A First Literature Review: Lockdowns Only Had a Small Effect on COVID-19

21 Pages Posted: 25 Jan 2021 Last revised: 26 Jan 2021

Date Written: January 6, 2021

Abstract

How important were the economic lockdowns in the spring of 2020 in curbing the COVID-19 pandemic and how important was lockdown as compared to voluntary changes in behavior? In the spring, the overall social response to the COVID-19 pandemic consisted of a mix of voluntary and government mandated behavioral changes. Voluntary behavioral changes occurred on the basis of information, such as the number of people infected and the number of COVID-19-deaths, and on the basis of the signal value associated with the official lockdown combined with appeals to the population to change its behavior. Mandated behavioral changes took place as a result of the banning of certain activities deemed non-essential. Studies which differentiate between the two types of behavioral change find that, on average, mandated behavioral changes accounts for only 9% (median: 0%) of the total effect on the growth of the pandemic stemming from behavioral changes. The remaining 91% (median: 100%) of the effect was due to voluntary behavioral changes. This is excluding the effect of curfew and facemasks, which were not employed in all countries.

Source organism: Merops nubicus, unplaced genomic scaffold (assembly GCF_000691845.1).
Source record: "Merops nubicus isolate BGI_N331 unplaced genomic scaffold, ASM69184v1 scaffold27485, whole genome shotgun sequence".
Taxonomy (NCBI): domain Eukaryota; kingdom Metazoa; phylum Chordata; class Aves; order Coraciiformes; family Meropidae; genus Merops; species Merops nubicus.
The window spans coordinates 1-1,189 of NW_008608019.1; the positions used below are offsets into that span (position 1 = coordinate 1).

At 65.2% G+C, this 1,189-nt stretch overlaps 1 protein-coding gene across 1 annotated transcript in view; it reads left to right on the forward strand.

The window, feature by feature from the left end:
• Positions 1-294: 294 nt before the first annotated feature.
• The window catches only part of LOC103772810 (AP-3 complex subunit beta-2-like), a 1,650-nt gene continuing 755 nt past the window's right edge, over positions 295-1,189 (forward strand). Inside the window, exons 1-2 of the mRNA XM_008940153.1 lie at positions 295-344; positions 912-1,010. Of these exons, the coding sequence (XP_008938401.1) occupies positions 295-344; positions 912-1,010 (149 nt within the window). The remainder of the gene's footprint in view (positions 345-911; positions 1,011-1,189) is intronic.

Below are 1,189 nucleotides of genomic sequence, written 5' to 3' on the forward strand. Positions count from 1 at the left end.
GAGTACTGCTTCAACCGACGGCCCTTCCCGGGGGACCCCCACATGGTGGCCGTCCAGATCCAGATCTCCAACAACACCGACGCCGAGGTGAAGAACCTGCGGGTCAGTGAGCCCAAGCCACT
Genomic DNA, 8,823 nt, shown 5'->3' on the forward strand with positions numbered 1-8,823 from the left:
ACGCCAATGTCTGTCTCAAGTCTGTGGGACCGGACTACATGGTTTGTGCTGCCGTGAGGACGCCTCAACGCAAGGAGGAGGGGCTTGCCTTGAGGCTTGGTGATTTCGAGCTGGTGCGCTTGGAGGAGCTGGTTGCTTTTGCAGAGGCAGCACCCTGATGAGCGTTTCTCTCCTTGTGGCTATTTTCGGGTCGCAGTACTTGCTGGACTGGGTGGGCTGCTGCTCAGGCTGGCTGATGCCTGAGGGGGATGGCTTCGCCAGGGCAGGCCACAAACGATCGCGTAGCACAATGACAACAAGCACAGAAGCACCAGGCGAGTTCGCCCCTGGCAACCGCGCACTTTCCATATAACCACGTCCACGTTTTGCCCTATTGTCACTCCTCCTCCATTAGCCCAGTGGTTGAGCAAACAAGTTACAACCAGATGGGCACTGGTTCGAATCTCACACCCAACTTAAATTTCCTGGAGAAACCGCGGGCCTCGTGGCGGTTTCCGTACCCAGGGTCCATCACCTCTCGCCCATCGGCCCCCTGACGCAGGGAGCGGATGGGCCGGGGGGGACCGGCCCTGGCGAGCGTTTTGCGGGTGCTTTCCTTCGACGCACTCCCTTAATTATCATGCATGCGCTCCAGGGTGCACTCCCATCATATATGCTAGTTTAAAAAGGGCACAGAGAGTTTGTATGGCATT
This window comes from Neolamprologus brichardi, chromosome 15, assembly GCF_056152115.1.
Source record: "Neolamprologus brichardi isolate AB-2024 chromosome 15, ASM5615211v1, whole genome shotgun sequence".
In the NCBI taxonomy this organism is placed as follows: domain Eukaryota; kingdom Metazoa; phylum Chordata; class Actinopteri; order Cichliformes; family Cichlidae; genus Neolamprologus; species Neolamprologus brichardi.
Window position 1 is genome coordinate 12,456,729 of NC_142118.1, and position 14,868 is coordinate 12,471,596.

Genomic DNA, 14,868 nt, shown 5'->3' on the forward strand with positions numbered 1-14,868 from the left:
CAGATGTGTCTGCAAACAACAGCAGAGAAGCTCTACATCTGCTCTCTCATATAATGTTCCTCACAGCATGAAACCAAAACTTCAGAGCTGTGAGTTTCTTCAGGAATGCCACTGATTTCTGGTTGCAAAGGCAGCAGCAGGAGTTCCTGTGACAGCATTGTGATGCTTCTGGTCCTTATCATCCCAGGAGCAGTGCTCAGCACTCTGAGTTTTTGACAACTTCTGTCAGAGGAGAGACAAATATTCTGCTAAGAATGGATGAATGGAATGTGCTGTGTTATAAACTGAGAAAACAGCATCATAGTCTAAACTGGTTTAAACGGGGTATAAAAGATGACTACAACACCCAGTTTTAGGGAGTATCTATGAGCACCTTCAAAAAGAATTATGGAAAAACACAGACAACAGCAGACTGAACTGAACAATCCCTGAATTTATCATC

Note: Funding: CEPOS

Declaration of Interests: The author is an employee of CEPOS, otherwise the author claims no conflict of interest - neither economically or personal - in the subject.

Keywords: COVID-19, lockdown, NPI, non-pharmaceutical interventions

Suggested Citation

Herby, Jonas, A First Literature Review: Lockdowns Only Had a Small Effect on COVID-19 (January 6, 2021). Available at SSRN: https://ssrn.com/abstract=3764553 or http://dx.doi.org/10.2139/ssrn.3764553

Jonas Herby (Contact Author)

CEPOS ( email )

Landgreven 3.3
Copenhagen, 1301
Denmark
27282748 (Phone)

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